You can read more about ACT and the meaning of an industry-wide collective bargaining agreement at www.actonlivingwages.com.
Purchasing practices remove labour costs from price negotiations
A brand’s purchasing practices are an important contributor to achieving fair living wages. We developed a purchasing practice guide as part of our 2013 roadmap. It helps ensure best possible capacity planning, timely payments (never more than 30 days), and much more. Thanks to these measures, 93% of our suppliers regard H&M group as a fair business partner.
We also developed a ‘scientific pricing method’. This involves suppliers sharing with us all the major cost components that contribute to a product’s price. We also developed a ‘scientific pricing method’. This involves suppliers sharing with us all the major cost components that contribute to a product’sprice, inludcing the labour cost component. This means merchandisers can and will negotiate the price of a garment with our suppliers around all component costs except one: labour.
This takes garment workers’ wages out of the equation for price negotiations. If wages increase as a result of a collective bargaining agreement, our method ensures the money needed to pay for these wages is accounted for. Together with the other brands within ACT, we are committed to ensure that higher wages are covered by our purchasing price. We believe thissystematic isolation of the labour cost is important as an enabler to an industry-wide collective bargaining agreement. We have also developed an app that makes this method available to the entire industry free of charge.
Workers and suppliers better prepared for collective bargaining agreements
As part of our Fair Living Wage Strategy, we have placed a strong focus on establishing well-functioning dialogue and democratically elected worker representation in factories. We exceeded our 2013 goal for50% of our product volume to come from factories with democratically elected worker representation, reaching 73% by 2018. Democratically elected representation provides workers with better opportunities to make their voices heard and resolve any issues that arise.
Democratically elected worker representation also helps prepare suppliers for an industry with maturing industrial relations and industry-wide collective bargaining agreements. Many of our supplier factories undergo a mindset shift when they initiate this kind of change, in which they recognise the benefits of improved dialogue with their workers and worker representatives.In turn, this leads to an openness to addressing specific key issues such as worker wellbeing, health and safety, or wages and compensation.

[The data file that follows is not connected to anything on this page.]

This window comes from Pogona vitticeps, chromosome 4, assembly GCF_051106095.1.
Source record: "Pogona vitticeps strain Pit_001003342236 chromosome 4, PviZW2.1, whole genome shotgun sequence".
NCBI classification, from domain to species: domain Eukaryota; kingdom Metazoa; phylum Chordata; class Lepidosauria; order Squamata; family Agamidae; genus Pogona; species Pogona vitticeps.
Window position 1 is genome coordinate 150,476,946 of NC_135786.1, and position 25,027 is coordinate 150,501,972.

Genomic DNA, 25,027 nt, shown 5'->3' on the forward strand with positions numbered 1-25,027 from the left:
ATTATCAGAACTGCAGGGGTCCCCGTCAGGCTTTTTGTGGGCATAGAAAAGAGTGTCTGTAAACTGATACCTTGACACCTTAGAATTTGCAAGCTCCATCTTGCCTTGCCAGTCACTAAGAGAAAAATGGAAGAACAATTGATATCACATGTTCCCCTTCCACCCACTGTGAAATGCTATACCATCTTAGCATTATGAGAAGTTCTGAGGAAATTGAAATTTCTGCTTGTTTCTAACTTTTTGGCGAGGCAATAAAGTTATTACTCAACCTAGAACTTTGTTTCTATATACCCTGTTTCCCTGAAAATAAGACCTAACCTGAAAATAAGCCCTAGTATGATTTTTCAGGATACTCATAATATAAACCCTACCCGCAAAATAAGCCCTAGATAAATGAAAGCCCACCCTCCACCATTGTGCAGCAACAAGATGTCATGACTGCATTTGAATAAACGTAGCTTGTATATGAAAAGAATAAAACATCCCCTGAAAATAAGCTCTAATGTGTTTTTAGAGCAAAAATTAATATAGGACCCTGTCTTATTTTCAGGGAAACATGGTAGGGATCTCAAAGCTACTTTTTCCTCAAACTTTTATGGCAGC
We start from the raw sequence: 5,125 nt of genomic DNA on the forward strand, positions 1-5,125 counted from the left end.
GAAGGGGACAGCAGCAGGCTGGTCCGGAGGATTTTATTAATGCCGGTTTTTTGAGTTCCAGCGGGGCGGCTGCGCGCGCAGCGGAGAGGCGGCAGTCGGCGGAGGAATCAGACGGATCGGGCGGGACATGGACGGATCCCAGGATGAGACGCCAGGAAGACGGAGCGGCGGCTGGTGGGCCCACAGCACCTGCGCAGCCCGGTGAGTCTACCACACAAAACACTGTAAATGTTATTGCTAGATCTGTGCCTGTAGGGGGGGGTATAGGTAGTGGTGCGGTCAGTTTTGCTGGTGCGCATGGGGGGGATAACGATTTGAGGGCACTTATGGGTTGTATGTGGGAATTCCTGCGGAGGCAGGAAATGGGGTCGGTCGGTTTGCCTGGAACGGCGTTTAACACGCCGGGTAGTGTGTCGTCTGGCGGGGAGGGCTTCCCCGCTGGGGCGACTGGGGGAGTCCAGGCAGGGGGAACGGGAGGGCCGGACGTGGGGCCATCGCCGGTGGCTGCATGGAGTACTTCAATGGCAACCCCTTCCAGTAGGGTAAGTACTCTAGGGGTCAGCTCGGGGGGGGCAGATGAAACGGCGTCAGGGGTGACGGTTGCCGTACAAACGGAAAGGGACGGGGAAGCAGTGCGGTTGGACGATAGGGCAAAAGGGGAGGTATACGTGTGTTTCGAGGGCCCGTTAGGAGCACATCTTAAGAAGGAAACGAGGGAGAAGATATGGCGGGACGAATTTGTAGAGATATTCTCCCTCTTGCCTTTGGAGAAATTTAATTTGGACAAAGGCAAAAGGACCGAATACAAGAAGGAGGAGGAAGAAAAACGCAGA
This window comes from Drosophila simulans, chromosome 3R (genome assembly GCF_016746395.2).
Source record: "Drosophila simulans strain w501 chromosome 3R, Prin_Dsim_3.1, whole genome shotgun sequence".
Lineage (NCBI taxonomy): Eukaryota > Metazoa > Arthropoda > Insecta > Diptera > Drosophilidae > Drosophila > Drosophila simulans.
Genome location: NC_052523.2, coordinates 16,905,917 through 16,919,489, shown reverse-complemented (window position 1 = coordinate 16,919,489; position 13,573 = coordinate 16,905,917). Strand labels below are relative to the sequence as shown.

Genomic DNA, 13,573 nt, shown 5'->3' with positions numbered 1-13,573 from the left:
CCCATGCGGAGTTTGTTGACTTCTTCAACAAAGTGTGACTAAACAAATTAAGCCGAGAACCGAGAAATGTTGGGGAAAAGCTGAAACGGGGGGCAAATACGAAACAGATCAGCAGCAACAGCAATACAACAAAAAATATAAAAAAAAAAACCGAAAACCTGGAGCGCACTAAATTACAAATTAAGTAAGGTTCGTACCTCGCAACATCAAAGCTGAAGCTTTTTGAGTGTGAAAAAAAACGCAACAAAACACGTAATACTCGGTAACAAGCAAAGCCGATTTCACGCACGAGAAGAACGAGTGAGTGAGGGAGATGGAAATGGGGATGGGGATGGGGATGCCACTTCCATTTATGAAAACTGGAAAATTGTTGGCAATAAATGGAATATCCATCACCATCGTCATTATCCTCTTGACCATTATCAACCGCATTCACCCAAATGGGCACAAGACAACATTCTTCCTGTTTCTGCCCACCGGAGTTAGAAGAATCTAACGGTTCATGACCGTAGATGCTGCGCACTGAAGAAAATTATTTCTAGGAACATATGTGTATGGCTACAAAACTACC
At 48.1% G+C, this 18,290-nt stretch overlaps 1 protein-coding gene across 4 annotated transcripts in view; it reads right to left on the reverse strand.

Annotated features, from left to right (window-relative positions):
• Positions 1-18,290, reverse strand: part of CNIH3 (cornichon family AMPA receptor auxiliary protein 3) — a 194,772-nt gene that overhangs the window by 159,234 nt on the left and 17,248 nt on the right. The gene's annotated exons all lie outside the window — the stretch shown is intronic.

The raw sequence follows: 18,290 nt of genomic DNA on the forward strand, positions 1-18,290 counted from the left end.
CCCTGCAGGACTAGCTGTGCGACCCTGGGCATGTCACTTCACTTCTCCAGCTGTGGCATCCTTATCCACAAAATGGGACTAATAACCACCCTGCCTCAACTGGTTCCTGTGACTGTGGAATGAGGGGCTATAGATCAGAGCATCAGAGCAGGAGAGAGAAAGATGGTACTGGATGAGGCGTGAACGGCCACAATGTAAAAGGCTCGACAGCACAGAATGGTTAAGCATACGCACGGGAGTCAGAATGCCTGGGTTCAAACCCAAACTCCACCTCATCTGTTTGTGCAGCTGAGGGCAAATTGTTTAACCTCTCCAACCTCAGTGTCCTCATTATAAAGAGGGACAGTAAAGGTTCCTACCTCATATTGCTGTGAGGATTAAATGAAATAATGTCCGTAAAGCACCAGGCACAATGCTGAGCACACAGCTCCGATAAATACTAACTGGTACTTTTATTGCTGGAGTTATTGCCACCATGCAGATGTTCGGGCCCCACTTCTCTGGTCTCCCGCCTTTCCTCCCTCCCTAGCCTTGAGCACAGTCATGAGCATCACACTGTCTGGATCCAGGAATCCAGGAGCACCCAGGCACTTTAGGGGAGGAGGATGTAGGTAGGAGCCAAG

Alongside this mindset shift, we have also seen an increase in the number of supplier factories with one or more trade unions. While this is a positive development that we will continue to support, more needs to be done by all acts involved.
Independent strategy review and the next steps
In addition to our own analysis, we asked Ethical Trading Initiative (ETI) to conduct an independent review of our strategy, what worked well and learnings to consider moving forward. We will use this feedback in our work going forward, but also share these findings with the industry and all concerned stakeholders in order to build on these learnings collectively.
We remain committed to our vision of achieving fair living wages for all textile workers. We will continue to work with our supplier factories to further build on the positive learnings and impacts from the implementation of improved Wage Management Systems and workplace dialogue. Beyond this, we know we’ll continue to need strong collaboration with various actors. Therefore, we will continue and further expand our work with trade unions, other brands, the ILO and many other partners moving forward. This includes continuing to work with ACT and its ground-breaking approach to achieving fair living wages: “A joint approach is needed where all participants in global supply chains assume their respective responsibilities in achieving freedom of association, collective bargaining and living wages. “
We will continue to take a leading role in driving such collaboration based on a joint Theory of Change forward, and continue to contribute by sharing our future learnings, challenges and achievements.